For most people, seventh-grade English is inconsequential, a stepping stone filled with worksheets and grammar books and simple themes in classic stories. Most people don't walk into seventh-grade English looking for a spouse. Of course, I didn't either, but I got one. I totally won the seventh-grade English grand prize lottery.
I can still picture Mrs. White's classroom. It was on the second floor of the school, blue carpet, green chalkboards in the front, and a row of windows in the back. Her neat cursive writing displayed the latest lesson in chalk. I joined the class the first day of the second quarter of school. In fact, my whole schedule had been revamped and it felt like the first day of school all over again, except that I was months late and everybody else already knew what was going on. Oh, I was nervous, as evidenced by the seventeen changes of clothes that morning.
I was shown my seat near the front of the room, right behind a boy named Ryan. And even though seventh-grade boys and girls don't generally mingle comfortably on the first day of the second quarter of seventh grade (that generally happens on the last day of the fourth quarter), something clicked. We began talking, which, as it turns out, is one of the things we do best. We were talking prodigies, ready for the Talking Olympics, and born for marathon conversations.
By the second day of class, Mrs. White moved me across the room. Who could blame her? (Although, if you're going to talk excessively, shouldn't it be in English class?)
Fast-forward 20 years.
Ryan and I were working one day at our respective laptops when he said, "You're never going to believe this." He went on to read an email from Mrs. White! As luck and Google would have it, she'd tracked him down after finding out that he'd grown up and tackled a PhD and become a professor. I'm guessing that aside from immediate family, nobody is more tickled with that kind of accomplishment than your seventh-grade english teacher.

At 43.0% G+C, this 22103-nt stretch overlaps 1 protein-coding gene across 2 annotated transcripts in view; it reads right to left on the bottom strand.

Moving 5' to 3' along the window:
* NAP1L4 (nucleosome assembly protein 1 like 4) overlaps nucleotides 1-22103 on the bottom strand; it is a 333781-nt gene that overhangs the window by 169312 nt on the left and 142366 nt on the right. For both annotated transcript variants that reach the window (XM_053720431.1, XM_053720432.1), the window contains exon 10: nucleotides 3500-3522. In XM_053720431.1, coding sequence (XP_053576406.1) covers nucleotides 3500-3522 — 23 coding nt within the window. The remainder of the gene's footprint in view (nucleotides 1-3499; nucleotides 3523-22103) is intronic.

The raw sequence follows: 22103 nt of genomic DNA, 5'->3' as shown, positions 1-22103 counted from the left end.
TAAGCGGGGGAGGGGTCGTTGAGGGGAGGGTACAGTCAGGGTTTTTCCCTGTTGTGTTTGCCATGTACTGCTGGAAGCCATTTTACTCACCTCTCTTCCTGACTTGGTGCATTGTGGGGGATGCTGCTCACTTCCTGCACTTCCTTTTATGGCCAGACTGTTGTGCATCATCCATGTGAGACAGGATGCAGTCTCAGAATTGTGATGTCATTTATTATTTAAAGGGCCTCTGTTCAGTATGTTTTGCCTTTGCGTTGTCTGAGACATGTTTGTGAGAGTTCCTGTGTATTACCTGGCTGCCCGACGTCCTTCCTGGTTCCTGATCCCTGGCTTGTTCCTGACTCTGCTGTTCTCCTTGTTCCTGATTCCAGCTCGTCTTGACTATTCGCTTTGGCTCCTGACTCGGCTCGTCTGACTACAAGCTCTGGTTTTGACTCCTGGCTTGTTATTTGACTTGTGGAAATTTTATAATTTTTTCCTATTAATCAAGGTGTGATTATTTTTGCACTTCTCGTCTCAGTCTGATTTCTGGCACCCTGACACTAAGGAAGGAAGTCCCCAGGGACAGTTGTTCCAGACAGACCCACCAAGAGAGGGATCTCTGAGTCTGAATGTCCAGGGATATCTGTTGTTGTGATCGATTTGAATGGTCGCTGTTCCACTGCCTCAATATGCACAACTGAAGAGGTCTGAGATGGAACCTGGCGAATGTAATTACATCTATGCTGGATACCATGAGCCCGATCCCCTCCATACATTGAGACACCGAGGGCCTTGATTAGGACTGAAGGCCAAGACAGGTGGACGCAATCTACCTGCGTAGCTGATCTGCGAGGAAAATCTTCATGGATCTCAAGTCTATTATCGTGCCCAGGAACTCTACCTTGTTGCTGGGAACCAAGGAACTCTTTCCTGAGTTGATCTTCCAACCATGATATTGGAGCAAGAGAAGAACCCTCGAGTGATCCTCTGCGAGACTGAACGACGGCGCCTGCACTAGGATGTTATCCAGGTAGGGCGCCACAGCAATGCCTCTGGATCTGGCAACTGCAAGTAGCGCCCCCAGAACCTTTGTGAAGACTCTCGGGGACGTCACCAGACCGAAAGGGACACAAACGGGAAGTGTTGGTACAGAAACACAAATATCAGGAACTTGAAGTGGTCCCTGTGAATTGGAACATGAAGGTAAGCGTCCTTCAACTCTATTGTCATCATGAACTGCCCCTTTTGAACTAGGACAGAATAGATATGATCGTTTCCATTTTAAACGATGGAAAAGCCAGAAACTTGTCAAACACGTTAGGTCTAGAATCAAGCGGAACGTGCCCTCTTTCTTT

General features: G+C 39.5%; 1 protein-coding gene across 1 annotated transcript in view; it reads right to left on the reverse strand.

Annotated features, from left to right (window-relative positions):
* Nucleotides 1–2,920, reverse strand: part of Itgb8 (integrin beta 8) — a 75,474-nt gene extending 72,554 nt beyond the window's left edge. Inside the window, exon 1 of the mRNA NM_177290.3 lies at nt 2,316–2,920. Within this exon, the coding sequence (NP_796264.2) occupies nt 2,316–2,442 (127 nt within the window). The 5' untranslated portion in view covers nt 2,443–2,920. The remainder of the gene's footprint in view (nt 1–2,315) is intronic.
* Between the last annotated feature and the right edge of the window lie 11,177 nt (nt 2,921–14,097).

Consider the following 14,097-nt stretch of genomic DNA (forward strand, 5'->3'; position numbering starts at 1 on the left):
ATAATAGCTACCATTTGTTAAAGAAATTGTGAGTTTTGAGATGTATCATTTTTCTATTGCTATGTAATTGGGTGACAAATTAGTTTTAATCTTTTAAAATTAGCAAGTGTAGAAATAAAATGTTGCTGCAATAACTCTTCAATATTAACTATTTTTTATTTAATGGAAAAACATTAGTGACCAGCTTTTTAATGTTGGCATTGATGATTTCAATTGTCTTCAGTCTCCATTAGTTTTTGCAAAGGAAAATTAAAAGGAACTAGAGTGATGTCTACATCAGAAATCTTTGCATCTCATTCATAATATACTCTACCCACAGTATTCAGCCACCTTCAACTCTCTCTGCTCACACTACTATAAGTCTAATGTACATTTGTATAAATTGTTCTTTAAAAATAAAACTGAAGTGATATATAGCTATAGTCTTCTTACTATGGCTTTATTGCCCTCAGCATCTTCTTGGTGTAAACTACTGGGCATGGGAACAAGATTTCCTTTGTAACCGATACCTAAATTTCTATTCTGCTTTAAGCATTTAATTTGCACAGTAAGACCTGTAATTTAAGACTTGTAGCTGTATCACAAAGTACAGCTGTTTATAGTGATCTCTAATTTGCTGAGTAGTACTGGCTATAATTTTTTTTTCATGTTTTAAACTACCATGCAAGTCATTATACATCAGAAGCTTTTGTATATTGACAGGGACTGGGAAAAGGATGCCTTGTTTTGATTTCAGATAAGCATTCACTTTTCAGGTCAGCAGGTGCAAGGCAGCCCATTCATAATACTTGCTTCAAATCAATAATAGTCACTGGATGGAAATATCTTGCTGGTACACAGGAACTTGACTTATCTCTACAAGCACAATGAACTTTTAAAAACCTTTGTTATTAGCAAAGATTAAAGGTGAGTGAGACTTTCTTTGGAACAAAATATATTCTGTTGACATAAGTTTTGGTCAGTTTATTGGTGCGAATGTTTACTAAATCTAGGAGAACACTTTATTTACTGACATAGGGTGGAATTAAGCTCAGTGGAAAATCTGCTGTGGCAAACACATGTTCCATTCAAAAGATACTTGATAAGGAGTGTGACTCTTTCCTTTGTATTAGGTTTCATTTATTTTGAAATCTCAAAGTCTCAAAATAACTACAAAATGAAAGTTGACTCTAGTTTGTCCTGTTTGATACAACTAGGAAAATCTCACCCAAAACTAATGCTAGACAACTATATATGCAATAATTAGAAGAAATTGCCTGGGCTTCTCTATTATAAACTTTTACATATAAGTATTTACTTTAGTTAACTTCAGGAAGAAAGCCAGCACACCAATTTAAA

Mrs. White also mentioned that she would be in Washington, D.C., for a conference and asked if we'd be interested in meeting for dinner. Our answer: Oh, yes!
It was the kind of moment you don't expect to have in life, unless you're someone like Oprah who coordinates these emotional meetings every other day. (We did it without Oprah!) We'd done all the correspondence by email, which is why, when I heard Mrs. White's voice on the phone Saturday afternoon to touch base and confirm, I let out a giggle. The sound of her voice took me back immediately to my seat in the corner of her classroom. I almost expected her to ask me if I had my homework to turn in.
We met on a busy D.C. street, exchanged hugs, introduced our children and her husband, and waited for a table. We then enjoyed a few hours together, reminiscing and catching up. She looked older, but not 20 years older. I'm sure it was Ryan and me who had changed the most. But, then so much seemed the same. She still had the same enthusiasm for education; it's practically infectious. And Ryan and I still have the same knack for wanting to sit by each other.
Of course, it couldn't go without pointing out that Christian, our son, is approximately the same age that we were when it all began. He didn't seem as freaked out and amused by it as we all were, staring at his young face and realizing the sheer unlikelihood of our story. I mean, really! What are the odds?!
We parted ways again on the street, exchanging hugs, and promising to keep in touch. I don't need Oprah to tell me--this was a night to remember forever.
I've mentioned before that much of middle school and high school was hellishly terrible and terribly hellish. It was so nice to revisit and relish in a good memory. It was nice to be reminded that the worst of times was also the best of times, that winning the seventh-grade English class grand prize lottery may have been accompanied by some pretty steep taxes, but at the end of the day, I was still the big winner.